This is the second in a multipart series on virtualisation software. In an earlier post, I used VirtualBox to create a Windows 95 virtual machine. In this post, I’ll do the same thing, but use VMware instead of VirtualBox.
The first challenge for me was to figure out exactly what constituted VMware virtualisation software. I had assumed VMware was the virtualisation software. Turns out, a number of products are covered under the VMware umbrella.
Here’s a screenshot of the home page for VirtualBox. It’s pretty obvious what virtualisation software I need to acquire.
Here’s the home page for VMware. Hmm…
…and the downloads page from the side menu…
I’m none the wiser. Anyway, after further research, I figured out that what I needed was Workstation Player (WP).
I’m working with WP version 12.5.7. Installation was straightforward. I cranked up WP and was presented with the following screen.
Interesting… I need to upgrade to WP Pro to do snapshots. A bit of digging around and I realise I’m not able to clone a machine in WP. I need WP Pro to do that. Cloning and snapshots are included with VirtualBox. I found snapshots particularly invaluable. If I was happy with the state of a VM, I’d snapshot it and continue experimenting. If I stuffed up, I could roll back to the snapshot and try again. It saved a lot of time and effort in not having to build the VM again from the ground up. Cloning I found not as useful as a backup for later versions of Windows (Windows Vista and above) as it changes the Universally Unique Identifier (UUID) on which licence activation is built. As soon as you’ve activated a VM, it’s really important to take a copy of it and store it away for safe-keeping. If you don’t do this, and you corrupt your VM, it’s going to be problematic to use the same licence to recreate the VM. Unless you’re planning on licensing several VMs, cloning is of limited use. Refer here for more information.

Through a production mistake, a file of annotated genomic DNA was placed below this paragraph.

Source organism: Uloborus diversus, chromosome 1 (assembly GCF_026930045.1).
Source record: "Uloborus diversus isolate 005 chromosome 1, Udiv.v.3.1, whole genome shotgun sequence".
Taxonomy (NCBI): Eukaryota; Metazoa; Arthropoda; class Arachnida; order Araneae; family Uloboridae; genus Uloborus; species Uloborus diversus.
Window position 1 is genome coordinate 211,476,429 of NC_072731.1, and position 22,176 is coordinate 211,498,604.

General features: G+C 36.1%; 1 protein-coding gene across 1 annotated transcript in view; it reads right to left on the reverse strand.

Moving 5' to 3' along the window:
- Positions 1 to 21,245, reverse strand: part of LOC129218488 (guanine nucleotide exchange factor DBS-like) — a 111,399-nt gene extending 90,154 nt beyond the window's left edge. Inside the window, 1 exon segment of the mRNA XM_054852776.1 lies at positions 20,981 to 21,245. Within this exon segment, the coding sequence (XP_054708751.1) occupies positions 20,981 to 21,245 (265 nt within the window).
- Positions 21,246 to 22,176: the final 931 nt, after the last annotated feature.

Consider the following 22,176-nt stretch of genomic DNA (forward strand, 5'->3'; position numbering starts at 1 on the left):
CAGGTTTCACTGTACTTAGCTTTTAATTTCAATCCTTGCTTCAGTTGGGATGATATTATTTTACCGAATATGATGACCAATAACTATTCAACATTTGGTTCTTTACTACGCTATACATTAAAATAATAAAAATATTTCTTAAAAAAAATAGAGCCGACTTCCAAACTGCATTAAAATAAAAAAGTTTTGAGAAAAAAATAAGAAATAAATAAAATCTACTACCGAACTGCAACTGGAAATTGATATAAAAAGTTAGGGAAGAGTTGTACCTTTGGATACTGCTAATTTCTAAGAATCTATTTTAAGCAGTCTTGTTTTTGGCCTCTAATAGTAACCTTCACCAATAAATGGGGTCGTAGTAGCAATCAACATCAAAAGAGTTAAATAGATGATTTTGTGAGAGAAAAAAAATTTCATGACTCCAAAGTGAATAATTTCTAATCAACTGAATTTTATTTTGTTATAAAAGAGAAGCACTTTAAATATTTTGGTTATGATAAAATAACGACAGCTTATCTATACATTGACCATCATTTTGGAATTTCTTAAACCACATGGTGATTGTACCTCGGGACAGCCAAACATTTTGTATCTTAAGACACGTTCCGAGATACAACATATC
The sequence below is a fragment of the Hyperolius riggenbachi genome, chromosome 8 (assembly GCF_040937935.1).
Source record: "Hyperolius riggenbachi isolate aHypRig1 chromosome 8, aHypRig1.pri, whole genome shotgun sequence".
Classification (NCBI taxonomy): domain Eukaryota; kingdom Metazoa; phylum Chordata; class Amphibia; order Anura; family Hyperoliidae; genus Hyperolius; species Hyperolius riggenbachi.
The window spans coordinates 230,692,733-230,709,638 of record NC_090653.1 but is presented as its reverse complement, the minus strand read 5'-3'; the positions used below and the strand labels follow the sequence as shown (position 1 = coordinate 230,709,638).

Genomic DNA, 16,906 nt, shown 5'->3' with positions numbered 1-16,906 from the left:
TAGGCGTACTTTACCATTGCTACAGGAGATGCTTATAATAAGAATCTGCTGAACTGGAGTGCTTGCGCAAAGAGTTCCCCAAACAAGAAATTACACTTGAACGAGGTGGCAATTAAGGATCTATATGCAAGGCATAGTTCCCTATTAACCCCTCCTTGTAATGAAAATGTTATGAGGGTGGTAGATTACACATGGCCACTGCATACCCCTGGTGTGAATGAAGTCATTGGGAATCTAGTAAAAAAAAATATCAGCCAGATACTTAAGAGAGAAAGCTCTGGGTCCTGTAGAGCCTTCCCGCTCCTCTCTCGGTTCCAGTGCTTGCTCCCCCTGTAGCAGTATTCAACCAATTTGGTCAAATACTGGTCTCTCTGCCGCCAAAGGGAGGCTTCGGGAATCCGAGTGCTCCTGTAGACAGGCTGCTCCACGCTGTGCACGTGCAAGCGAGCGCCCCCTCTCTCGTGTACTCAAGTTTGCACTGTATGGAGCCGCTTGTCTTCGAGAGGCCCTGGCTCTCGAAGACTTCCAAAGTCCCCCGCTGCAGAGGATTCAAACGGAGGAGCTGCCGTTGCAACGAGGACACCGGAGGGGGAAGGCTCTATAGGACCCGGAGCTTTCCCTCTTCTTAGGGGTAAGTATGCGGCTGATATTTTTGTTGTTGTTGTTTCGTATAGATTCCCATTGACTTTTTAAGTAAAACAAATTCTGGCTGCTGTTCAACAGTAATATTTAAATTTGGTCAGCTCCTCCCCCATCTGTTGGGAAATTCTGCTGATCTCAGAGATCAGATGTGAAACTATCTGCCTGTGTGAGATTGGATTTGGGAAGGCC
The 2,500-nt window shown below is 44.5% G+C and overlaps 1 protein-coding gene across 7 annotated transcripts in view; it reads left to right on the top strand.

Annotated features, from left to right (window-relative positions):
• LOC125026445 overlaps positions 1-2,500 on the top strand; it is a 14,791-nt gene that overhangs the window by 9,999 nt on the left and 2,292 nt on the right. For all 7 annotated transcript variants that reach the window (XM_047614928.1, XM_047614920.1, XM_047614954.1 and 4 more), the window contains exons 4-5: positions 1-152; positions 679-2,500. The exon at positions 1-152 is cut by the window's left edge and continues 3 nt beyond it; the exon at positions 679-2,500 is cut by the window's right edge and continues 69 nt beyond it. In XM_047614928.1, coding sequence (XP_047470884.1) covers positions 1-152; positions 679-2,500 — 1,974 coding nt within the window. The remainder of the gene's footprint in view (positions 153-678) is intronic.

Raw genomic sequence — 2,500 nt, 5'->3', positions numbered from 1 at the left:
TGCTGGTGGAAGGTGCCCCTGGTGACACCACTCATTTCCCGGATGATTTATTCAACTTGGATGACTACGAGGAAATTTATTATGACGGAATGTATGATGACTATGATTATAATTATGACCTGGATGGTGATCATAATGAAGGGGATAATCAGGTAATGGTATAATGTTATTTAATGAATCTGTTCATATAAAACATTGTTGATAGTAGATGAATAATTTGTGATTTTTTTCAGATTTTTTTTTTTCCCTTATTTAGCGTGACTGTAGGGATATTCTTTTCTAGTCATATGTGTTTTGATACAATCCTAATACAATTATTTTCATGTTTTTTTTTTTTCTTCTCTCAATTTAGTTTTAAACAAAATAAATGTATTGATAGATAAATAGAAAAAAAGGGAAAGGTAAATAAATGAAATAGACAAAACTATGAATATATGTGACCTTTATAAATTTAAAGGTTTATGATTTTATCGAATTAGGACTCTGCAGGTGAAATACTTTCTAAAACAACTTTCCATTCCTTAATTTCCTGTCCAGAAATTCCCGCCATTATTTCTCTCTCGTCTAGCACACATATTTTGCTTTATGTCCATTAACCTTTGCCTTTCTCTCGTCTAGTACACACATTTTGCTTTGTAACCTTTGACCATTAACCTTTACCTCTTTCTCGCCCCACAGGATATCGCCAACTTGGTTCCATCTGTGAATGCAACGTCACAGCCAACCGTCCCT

Creating the VM to house Windows 95 was straightforward. A notable difference is that WP wants to create an 8GB container for Windows 95, while VirtualBox creates a 2GB container by default. I changed this to 2GB. I also opted for a single file rather than splitting the virtual disk into multiple files, which is the default for WP.
Firing up the VM and I’m presented with quite a lot of information. Unlike VirtualBox, which had no Guest Additions for Windows 95, WP does have VMware tools for Windows 95. Nice! No point downloading and installing VMware Tools at this stage though as the C: drive has yet to be prepared.